BARCELONA, Spain - Jolla, the Finnish handset manufacturer, marked the start of shipments of its first smartphone with its biggest ever presence at the Mobile World Congress (MWC) trade show in Barcelona this week.
The company, founded by former Nokia employees, announced the global launch of the Jolla smartphone that first shipped in Europe and Norway in December. However, COO and co-founder Marc Dillon explained in an interview with FierceWireless:Europe that the team's ambitions go beyond merely creating smartphones.
"We're also launching Sailfish for everyone, which is allowing us to extend the reach of Sailfish so that people can put it on other devices," Dillon said, referring to Jolla's operating system, which is an evolution of the MeeGo software that was first developed by Nokia and Intel.
Sailfish is compatible with Google's market-leading Android OS, meaning it will "run on any device that came preloaded with Android…[and] run practically natively on our device," Dillon said.
The Jolla co-founder explained that limitations on Android mean it is better for Jolla to use its own software rather than launch a smartphone running the Google platform alone.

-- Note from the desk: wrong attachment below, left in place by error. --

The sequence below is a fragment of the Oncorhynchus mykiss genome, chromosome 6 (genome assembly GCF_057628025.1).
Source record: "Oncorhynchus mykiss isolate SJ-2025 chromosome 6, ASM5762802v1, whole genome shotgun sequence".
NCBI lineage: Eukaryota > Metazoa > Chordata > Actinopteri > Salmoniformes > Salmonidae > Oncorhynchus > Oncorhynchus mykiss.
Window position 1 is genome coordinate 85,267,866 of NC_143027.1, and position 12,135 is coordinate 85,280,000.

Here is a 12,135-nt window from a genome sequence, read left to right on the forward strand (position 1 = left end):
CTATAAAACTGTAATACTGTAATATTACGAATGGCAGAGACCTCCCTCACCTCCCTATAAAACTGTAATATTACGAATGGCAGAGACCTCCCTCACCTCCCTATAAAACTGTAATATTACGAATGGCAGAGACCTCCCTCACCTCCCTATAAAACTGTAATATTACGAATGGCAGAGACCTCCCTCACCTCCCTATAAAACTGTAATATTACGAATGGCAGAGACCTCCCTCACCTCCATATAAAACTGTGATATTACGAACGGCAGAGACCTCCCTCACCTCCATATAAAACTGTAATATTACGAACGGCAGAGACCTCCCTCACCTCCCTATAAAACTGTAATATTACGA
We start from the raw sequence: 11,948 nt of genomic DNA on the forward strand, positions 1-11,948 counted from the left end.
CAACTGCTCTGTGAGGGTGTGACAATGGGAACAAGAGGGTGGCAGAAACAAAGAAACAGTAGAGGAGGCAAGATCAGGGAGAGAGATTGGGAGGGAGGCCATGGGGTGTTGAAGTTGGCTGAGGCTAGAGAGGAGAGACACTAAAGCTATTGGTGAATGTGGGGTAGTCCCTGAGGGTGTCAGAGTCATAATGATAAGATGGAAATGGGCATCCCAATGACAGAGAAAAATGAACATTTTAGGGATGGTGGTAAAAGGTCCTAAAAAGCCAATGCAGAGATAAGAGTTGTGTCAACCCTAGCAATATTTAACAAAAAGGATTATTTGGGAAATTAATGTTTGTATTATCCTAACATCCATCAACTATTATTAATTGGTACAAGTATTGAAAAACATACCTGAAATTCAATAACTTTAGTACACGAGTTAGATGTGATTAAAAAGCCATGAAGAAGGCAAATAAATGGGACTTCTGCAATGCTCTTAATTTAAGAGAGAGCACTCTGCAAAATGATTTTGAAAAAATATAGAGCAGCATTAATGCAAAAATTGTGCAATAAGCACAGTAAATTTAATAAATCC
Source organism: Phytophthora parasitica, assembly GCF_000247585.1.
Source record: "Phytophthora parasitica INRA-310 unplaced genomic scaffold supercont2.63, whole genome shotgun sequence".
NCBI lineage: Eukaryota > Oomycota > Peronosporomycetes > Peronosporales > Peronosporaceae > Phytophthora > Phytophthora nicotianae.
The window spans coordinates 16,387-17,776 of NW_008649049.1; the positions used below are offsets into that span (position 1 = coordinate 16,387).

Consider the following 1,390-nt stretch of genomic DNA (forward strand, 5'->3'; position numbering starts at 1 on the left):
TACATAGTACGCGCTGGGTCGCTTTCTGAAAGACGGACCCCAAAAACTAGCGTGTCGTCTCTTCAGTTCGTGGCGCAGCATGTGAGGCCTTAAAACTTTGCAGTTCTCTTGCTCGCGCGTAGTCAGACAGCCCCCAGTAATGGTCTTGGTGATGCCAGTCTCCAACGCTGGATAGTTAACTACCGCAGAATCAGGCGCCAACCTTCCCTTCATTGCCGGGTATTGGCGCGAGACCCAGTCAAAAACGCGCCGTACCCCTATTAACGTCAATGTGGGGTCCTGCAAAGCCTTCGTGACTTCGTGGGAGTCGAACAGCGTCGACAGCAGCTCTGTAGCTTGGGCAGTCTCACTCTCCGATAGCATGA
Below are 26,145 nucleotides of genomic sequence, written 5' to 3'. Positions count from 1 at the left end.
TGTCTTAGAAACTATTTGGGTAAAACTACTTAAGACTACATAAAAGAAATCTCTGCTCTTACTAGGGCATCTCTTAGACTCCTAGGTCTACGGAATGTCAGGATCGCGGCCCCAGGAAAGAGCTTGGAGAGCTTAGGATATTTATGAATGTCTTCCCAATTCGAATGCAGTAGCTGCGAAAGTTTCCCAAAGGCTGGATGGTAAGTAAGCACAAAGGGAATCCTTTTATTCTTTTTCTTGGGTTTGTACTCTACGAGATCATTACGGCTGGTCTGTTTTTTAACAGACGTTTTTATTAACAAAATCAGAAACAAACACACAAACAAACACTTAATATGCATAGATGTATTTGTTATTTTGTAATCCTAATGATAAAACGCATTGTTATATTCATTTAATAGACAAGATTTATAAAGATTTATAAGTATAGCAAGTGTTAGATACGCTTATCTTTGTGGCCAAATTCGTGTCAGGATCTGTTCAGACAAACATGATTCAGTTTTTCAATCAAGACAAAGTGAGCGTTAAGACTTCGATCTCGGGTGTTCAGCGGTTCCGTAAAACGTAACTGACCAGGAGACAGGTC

"Android is not very open. They are actually just providing code drops with irregular frequency for every release, so for a partner to be able to reintegrate whatever their changes are is very difficult…[W]e actually provide a full platform for innovation both in hardware and software. We allow innovation through the whole software stack."
Dillon cited co-creation partnerships with clothing company Makia, games developer Rovio, and security firm F-Secure, which were unveiled on the eve of MWC, as examples of how the company aids innovation. "We enable other brands and other companies to use our platform to actually leverage their businesses as well," he said.
The open approach and MeeGo heritage also hold the key to future differentiation between Jolla products and other smart devices, Dillon explained. The idea behind MeeGo was that it is able to run on "very small-scale devices, or small level of processor, up to very high end devices," he said, noting that means Sailfish is "already able to go to things like watches, or to televisions, or in the vehicle."
In short, the company's software can be used for more than just smartphones, which opens the door to a wider market than mobile phones.
Differentiation in the smartphone market today typically relies on "adding additional processor cores or something that's flashy about the device," Dillon noted.
In contrast, Jolla's 'open' mantra will enable other companies--such as mobile operators or high-street retailers--to leverage its Sailfish OS "to create new services and new commerce," he added.
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